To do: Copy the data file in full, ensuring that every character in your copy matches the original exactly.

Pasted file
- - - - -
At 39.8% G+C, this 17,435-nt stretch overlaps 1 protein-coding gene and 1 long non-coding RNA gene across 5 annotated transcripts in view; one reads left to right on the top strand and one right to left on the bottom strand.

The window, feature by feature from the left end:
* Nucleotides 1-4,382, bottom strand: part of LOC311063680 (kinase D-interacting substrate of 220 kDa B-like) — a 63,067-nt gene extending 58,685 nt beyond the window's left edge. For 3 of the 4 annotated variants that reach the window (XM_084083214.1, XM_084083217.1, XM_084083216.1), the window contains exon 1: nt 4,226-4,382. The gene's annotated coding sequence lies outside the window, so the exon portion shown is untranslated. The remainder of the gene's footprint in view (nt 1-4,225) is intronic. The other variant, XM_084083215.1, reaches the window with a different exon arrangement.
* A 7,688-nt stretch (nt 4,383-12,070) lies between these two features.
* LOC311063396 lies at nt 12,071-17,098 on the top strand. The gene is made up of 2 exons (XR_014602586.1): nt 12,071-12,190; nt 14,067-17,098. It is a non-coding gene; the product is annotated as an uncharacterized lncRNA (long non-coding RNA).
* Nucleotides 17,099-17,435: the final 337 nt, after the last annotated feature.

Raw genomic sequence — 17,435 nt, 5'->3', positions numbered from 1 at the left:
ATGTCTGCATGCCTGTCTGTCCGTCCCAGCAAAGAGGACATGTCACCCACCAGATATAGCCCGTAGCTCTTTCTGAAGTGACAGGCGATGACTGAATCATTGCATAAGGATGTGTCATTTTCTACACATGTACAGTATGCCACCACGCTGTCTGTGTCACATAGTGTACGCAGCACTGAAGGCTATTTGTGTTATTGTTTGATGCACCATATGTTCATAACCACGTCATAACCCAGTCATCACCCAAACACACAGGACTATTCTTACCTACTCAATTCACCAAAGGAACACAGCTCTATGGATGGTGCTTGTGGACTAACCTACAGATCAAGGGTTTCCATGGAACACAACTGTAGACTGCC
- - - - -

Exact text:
At 39.8% G+C, this 17,435-nt stretch overlaps 1 protein-coding gene and 1 long non-coding RNA gene across 5 annotated transcripts in view; one reads left to right on the top strand and one right to left on the bottom strand.

The window, feature by feature from the left end:
* Nucleotides 1-4,382, bottom strand: part of LOC311063680 (kinase D-interacting substrate of 220 kDa B-like) — a 63,067-nt gene extending 58,685 nt beyond the window's left edge. For 3 of the 4 annotated variants that reach the window (XM_084083214.1, XM_084083217.1, XM_084083216.1), the window contains exon 1: nt 4,226-4,382. The gene's annotated coding sequence lies outside the window, so the exon portion shown is untranslated. The remainder of the gene's footprint in view (nt 1-4,225) is intronic. The other variant, XM_084083215.1, reaches the window with a different exon arrangement.
* A 7,688-nt stretch (nt 4,383-12,070) lies between these two features.
* LOC311063396 lies at nt 12,071-17,098 on the top strand. The gene is made up of 2 exons (XR_014602586.1): nt 12,071-12,190; nt 14,067-17,098. It is a non-coding gene; the product is annotated as an uncharacterized lncRNA (long non-coding RNA).
* Nucleotides 17,099-17,435: the final 337 nt, after the last annotated feature.

Raw genomic sequence — 17,435 nt, 5'->3', positions numbered from 1 at the left:
ATGTCTGCATGCCTGTCTGTCCGTCCCAGCAAAGAGGACATGTCACCCACCAGATATAGCCCGTAGCTCTTTCTGAAGTGACAGGCGATGACTGAATCATTGCATAAGGATGTGTCATTTTCTACACATGTACAGTATGCCACCACGCTGTCTGTGTCACATAGTGTACGCAGCACTGAAGGCTATTTGTGTTATTGTTTGATGCACCATATGTTCATAACCACGTCATAACCCAGTCATCACCCAAACACACAGGACTATTCTTACCTACTCAATTCACCAAAGGAACACAGCTCTATGGATGGTGCTTGTGGACTAACCTACAGATCAAGGGTTTCCATGGAACACAACTGTAGACTGCC